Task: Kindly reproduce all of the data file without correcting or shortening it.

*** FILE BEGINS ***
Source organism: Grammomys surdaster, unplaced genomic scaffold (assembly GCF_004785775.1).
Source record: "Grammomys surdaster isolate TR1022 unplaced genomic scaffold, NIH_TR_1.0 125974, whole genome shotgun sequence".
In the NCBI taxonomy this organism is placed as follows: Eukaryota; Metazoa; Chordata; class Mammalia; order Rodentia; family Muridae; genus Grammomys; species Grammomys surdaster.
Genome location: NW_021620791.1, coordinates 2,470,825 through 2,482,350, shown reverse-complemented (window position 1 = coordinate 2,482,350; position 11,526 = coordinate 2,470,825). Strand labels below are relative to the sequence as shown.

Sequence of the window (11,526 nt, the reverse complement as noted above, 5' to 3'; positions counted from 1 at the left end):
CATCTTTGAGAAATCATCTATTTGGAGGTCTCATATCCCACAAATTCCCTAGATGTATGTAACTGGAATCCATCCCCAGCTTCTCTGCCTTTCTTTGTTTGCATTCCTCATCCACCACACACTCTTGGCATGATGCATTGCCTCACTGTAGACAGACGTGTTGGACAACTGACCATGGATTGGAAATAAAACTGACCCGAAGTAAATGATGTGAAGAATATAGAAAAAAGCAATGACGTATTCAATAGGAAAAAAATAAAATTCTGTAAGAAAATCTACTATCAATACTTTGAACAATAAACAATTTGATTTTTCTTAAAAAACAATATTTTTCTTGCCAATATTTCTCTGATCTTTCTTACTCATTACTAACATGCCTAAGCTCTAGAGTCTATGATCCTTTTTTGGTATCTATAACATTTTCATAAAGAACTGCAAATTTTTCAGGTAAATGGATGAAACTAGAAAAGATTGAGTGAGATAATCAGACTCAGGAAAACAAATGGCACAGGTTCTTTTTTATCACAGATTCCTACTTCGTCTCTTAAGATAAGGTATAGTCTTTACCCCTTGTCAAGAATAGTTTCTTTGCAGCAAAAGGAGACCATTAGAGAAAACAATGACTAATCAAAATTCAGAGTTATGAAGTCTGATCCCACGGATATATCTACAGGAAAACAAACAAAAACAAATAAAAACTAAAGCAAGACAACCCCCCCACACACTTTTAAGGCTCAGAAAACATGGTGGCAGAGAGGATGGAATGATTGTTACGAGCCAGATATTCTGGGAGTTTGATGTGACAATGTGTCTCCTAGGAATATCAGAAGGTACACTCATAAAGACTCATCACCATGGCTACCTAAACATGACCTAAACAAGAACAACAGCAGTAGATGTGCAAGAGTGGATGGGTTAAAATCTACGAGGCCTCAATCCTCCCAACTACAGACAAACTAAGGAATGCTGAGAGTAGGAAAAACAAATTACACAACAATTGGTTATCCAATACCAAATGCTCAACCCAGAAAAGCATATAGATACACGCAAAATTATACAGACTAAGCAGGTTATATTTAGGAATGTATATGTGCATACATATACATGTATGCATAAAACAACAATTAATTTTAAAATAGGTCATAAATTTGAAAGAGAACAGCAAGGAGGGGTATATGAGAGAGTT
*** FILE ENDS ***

Source organism: Grammomys surdaster, unplaced genomic scaffold (assembly GCF_004785775.1).
Source record: "Grammomys surdaster isolate TR1022 unplaced genomic scaffold, NIH_TR_1.0 125974, whole genome shotgun sequence".
In the NCBI taxonomy this organism is placed as follows: Eukaryota; Metazoa; Chordata; class Mammalia; order Rodentia; family Muridae; genus Grammomys; species Grammomys surdaster.
Genome location: NW_021620791.1, coordinates 2,470,825 through 2,482,350, shown reverse-complemented (window position 1 = coordinate 2,482,350; position 11,526 = coordinate 2,470,825). Strand labels below are relative to the sequence as shown.

Sequence of the window (11,526 nt, the reverse complement as noted above, 5' to 3'; positions counted from 1 at the left end):
CATCTTTGAGAAATCATCTATTTGGAGGTCTCATATCCCACAAATTCCCTAGATGTATGTAACTGGAATCCATCCCCAGCTTCTCTGCCTTTCTTTGTTTGCATTCCTCATCCACCACACACTCTTGGCATGATGCATTGCCTCACTGTAGACAGACGTGTTGGACAACTGACCATGGATTGGAAATAAAACTGACCCGAAGTAAATGATGTGAAGAATATAGAAAAAAGCAATGACGTATTCAATAGGAAAAAAATAAAATTCTGTAAGAAAATCTACTATCAATACTTTGAACAATAAACAATTTGATTTTTCTTAAAAAACAATATTTTTCTTGCCAATATTTCTCTGATCTTTCTTACTCATTACTAACATGCCTAAGCTCTAGAGTCTATGATCCTTTTTTGGTATCTATAACATTTTCATAAAGAACTGCAAATTTTTCAGGTAAATGGATGAAACTAGAAAAGATTGAGTGAGATAATCAGACTCAGGAAAACAAATGGCACAGGTTCTTTTTTATCACAGATTCCTACTTCGTCTCTTAAGATAAGGTATAGTCTTTACCCCTTGTCAAGAATAGTTTCTTTGCAGCAAAAGGAGACCATTAGAGAAAACAATGACTAATCAAAATTCAGAGTTATGAAGTCTGATCCCACGGATATATCTACAGGAAAACAAACAAAAACAAATAAAAACTAAAGCAAGACAACCCCCCCACACACTTTTAAGGCTCAGAAAACATGGTGGCAGAGAGGATGGAATGATTGTTACGAGCCAGATATTCTGGGAGTTTGATGTGACAATGTGTCTCCTAGGAATATCAGAAGGTACACTCATAAAGACTCATCACCATGGCTACCTAAACATGACCTAAACAAGAACAACAGCAGTAGATGTGCAAGAGTGGATGGGTTAAAATCTACGAGGCCTCAATCCTCCCAACTACAGACAAACTAAGGAATGCTGAGAGTAGGAAAAACAAATTACACAACAATTGGTTATCCAATACCAAATGCTCAACCCAGAAAAGCATATAGATACACGCAAAATTATACAGACTAAGCAGGTTATATTTAGGAATGTATATGTGCATACATATACATGTATGCATAAAACAACAATTAATTTTAAAATAGGTCATAAATTTGAAAGAGAACAGCAAGGAGGGGTATATGAGAGAGTT